Dr. Kathryn Green, director of the CCM Vocal Pedagogy Institute and Shenandoah Conservatory’s graduate vocal pedagogy program, has been instrumental in developing the Doctor of Musical Arts in Vocal Pedagogy program and initiating the first Master of Music degree in CCM Voice in the United States. Her research providing an analysis of current casting trends in Musical Theatre was presented at The Voice Foundation’s 42nd Annual Symposium in 2013 and is awaiting publication in the Journal of Voice. Her previous research has included a 10-year tracking of market trends in collegiate voice teaching positions presented at the Voice Foundation and a survey of vocal pedagogy graduate program in the United States at the Pan-European Voice Conference (PEVOC) in Dresden, Germany. She has appeared with the Erie and Buffalo Philharmonics as alto soloist in several oratorio performances. Her other roles have included Carmen (Carmen), Juditha Triumphant (Juditha), Gianni Schicchi (Zita), Seven Deadly Sins (Anna), Madame Butterfly (Suzuki), Hansel and Gretel (witch) and Suor Angelica (Principessa). Dr. Green received her DMA in Performance at Cincinnati Conservatory of Music and a substantial scholarship from the state of New York to research the Hymnody of the Seneca Native Americans, which became her doctoral thesis. She has been a guest clinician throughout the United States and internationally, including the Universität der Künste Berlin and Hochschule der Künste Lübeck in Germany.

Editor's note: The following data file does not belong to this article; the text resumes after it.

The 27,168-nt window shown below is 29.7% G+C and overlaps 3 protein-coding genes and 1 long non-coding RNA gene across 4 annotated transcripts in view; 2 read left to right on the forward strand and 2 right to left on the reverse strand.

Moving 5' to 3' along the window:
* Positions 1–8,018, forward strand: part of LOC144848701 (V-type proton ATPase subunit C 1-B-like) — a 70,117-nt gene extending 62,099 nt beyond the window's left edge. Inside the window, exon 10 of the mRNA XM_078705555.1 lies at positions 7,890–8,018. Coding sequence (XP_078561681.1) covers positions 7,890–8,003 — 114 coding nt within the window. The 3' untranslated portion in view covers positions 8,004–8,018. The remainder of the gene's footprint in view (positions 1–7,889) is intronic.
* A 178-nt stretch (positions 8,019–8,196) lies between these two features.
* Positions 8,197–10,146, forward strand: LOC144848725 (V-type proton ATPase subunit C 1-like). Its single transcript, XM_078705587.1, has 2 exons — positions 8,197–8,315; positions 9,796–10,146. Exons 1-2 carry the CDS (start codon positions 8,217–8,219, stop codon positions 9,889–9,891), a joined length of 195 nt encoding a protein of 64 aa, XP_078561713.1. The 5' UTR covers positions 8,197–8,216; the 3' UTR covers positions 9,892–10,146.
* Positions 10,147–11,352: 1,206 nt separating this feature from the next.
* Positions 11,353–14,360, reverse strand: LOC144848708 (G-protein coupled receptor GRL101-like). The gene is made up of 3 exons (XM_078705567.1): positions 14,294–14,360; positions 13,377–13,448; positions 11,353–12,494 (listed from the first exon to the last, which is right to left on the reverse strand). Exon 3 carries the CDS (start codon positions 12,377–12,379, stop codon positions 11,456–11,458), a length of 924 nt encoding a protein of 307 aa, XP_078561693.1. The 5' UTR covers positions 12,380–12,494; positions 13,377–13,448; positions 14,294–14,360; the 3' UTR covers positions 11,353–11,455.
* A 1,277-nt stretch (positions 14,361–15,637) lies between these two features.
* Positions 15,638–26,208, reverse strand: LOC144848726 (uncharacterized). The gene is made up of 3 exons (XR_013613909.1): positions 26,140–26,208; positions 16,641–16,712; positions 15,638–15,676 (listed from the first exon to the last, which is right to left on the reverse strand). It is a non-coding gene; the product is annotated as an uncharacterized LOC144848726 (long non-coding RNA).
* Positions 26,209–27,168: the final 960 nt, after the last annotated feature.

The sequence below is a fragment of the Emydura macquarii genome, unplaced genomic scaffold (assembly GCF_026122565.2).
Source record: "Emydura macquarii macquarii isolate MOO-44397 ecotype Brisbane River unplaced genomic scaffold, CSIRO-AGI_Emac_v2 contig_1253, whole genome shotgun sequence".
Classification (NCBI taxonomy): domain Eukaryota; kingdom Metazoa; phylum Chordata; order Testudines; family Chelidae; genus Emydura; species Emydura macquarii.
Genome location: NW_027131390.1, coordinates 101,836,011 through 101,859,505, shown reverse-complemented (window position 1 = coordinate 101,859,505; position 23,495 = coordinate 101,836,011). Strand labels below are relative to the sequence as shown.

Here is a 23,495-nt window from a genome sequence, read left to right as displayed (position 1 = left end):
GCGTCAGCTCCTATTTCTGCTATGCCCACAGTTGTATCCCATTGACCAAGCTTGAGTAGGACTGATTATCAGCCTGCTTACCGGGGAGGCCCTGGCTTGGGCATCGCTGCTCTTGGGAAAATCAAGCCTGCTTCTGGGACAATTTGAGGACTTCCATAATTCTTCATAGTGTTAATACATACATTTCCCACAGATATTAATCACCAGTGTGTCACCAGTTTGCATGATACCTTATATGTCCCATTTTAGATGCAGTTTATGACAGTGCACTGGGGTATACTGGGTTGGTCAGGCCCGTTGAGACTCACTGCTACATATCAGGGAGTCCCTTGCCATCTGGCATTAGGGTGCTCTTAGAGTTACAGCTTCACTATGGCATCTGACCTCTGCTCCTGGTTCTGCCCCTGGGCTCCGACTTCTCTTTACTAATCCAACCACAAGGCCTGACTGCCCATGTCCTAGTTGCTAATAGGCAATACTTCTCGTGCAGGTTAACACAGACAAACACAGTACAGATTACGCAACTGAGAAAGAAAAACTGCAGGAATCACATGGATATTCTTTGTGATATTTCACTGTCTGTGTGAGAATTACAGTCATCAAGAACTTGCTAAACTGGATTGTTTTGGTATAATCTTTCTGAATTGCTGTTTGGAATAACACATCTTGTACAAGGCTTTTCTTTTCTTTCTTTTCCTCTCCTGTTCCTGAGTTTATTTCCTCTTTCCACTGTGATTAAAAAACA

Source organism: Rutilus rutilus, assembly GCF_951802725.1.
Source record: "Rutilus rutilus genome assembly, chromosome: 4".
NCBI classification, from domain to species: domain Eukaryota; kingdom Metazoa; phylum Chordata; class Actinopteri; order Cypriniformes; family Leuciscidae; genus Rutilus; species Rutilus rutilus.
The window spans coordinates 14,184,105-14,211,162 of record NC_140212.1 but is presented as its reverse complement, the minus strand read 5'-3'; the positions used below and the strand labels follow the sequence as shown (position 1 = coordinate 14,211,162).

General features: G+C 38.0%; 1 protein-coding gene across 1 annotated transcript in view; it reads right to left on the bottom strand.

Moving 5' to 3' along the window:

Matthew Edwards, pop/rock specialist is an assistant professor of voice at Shenandoah Conservatory, where he teaches Pop, Rock, Country, and R&B to Musical Theatre majors. He has sung leading roles in Classical and musical theatre performances with Tri-Cities Opera, Ash Lawn Opera, Opera New Jersey, Cincinnati Opera and Lyric Opera Cleveland Outreach, Atlantic Coast Opera Festival, Bay View Music Festival, Acadiana Symphony, and Dayton Philharmonic among others. He has also performed as a lead singer, guitarist, and keyboardist with numerous bands, and has worked with recording studios and record labels in developing vocal artists. A former NATS Intern under Jeannette LoVetri, he has presented numerous papers, lectures, and workshops at venues including the IU New Voice Educator’s Symposium, Voice Foundation Annual Symposium, Virginia Theatre Association, the Musical Theatre Educator’s Alliance, Southeastern Theatre Conference, Georgia NATS, Virginia NATS, Illinois Wesleyan University, University of Mary Hardin-Baylor, University of Northern Colorado, Ohio Northern University, Clayton State University, and many others. He has written articles for the Journal of Voice, Journal of Singing, Southern Theatre, NYSTA VoicePrints, and book chapters for A Modern Singer’s Dictionary by Dr. Matthew Hoch and The Hybrid Singer: Bridging the gap between art and science for the 21st century vocal athlete by Dr. Wendy LeBorgne and Marci Rosenberg. He is currently working on his first book So You Want to Sing Rock: A guide for professionals to be published by Scarecrow Press in 2014, developed in coordination with the National Association of Teachers of Singing. Online at EdwardsVoice.com and AuditioningForCollege.com.